Nowadays, energy plays an increasingly important role for every country. Finland is not an exception as the country’s authorities throughout the years are trying to delineate a policy that has as main objectives sustainability and predictability. Therefore, the country’s policy rests on three fundamental elements: energy, economy and the environment. This means that the country is trying to secure energy supply in a competitive price and by keeping the arising environmental emissions within the international commitments. The aforementioned policy is delineated by the fact that Finland has been one of the leading industrialized countries that use extensively renewable energy and especially bio energy.
One of the energy sources that are used in Finland is nuclear power. More than a quarter of electricity consumed in Finland is produced with nuclear power. There are four operative nuclear power plants in Finland, and in February 2005 the government gave a construction license for the fifth nuclear power plant unit. Nuclear power plays a major role in the implementation of the Finnish energy strategy. The reason is that it does not cause any greenhouse gas emissions, thus is friendly to the environment.
As it is already mentioned Finland is one of the world’s leading users of renewable sources of energy and especially bio energy. Renewable energy sources provide 1/4th of Finland’s total energy consumption and account for more than 1/4th of its power generation. The country’s most important renewable sources of energy include bioenergy (wood and wood-based fuels in particular), hydropower, wind power, ground heat and solar energy. Another important renewable source of energy for Finland is peat. With a share of approximately six (6%), it holds a significant position in the national energy balance and has an important impact on regional policy and employment.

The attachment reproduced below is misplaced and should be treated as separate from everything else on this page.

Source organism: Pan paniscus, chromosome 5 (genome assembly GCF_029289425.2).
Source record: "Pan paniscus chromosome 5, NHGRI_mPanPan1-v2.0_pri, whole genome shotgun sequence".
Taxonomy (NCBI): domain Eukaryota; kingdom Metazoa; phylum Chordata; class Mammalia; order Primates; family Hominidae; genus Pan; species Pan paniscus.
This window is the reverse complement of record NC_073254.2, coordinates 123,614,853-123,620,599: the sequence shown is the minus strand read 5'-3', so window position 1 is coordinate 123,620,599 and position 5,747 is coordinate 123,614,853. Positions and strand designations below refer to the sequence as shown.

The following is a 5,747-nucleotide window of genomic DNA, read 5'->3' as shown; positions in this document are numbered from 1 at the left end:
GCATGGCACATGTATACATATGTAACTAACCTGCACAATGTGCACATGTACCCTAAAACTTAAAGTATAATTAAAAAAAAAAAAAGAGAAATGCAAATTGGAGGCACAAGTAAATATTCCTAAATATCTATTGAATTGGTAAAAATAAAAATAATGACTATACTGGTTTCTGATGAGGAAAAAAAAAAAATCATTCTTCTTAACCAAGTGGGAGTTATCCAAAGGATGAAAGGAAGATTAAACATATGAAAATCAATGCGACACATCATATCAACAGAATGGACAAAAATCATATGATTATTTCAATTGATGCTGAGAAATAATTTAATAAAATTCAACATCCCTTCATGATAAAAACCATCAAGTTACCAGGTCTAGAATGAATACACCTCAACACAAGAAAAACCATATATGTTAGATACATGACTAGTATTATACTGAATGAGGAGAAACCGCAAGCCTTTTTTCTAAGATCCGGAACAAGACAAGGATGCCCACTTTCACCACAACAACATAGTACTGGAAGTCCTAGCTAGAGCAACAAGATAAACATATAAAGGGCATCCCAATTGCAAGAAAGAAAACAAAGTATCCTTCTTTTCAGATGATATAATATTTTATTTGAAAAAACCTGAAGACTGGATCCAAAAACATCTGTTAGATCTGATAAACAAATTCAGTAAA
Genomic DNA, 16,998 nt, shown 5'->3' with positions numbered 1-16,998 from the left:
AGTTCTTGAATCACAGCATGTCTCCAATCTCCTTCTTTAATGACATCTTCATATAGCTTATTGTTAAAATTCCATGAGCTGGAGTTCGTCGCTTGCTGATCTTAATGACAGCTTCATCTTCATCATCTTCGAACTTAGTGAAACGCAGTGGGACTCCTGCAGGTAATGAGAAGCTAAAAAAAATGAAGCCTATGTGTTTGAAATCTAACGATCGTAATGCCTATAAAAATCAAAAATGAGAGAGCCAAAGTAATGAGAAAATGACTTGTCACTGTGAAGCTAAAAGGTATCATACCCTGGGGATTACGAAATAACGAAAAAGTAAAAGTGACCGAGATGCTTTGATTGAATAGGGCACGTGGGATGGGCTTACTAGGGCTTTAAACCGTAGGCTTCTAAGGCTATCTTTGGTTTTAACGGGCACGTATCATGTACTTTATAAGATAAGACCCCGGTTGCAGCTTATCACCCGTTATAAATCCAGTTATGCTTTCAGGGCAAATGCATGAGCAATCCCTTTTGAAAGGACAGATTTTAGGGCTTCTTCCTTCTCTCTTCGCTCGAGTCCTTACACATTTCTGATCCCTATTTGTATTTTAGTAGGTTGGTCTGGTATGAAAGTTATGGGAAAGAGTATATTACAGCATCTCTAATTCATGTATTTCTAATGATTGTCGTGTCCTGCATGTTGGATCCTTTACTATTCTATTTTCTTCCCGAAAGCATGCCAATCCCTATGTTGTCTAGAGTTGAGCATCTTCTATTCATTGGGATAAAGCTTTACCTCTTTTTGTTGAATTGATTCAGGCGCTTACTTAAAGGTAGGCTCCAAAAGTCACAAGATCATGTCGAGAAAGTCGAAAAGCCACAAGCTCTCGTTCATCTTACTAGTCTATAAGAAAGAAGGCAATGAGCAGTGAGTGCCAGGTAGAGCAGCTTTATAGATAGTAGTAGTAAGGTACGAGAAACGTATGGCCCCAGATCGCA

Another energy source that plays an important role in Finland is natural Gas. The reason is that it is a secure, green and inexpensive energy source. Currently, the natural gas grid covers the south and southeast of Finland. In this area, natural gas accounts for approximately 30% of the fuel used for combined heat and power generation. A key project in increasing the use of natural gas involves the extension of the natural gas grid to western Finland and a supply of natural gas to the Turku region.
One of the most important structural reforms of the Finnish energy market was made in 1995 when Finland’s electricity market was gradually opened to competition after the passing of the Electricity Market Act (386/1995). The purpose of the electricity market reform was to increase the efficiency of operations and to integrate Finland’s electricity market into the Nordic market. The experiment was successful and the aforementioned actions increased productivity and environmental efficiency, as the Nordic hydropower capacity can now be utilized efficiently.
Finland is cooperating with the other Nordic countries in the domain of energy. The main purpose is to promote efficient and environmentally acceptable energy economy in the Nordic countries, the Baltic Sea region and neighboring areas. The most significant outcome has been the development of the Nordic electricity market. Additionally, Finland participates in some other international organizations for energy such as the OECD (Organisation for Economic Co-operation and Development) countries’ co-operation on energy, the IEA (International Energy Agency) and the NEA (International Energy Agency).
Epicos Newsletter Head Editor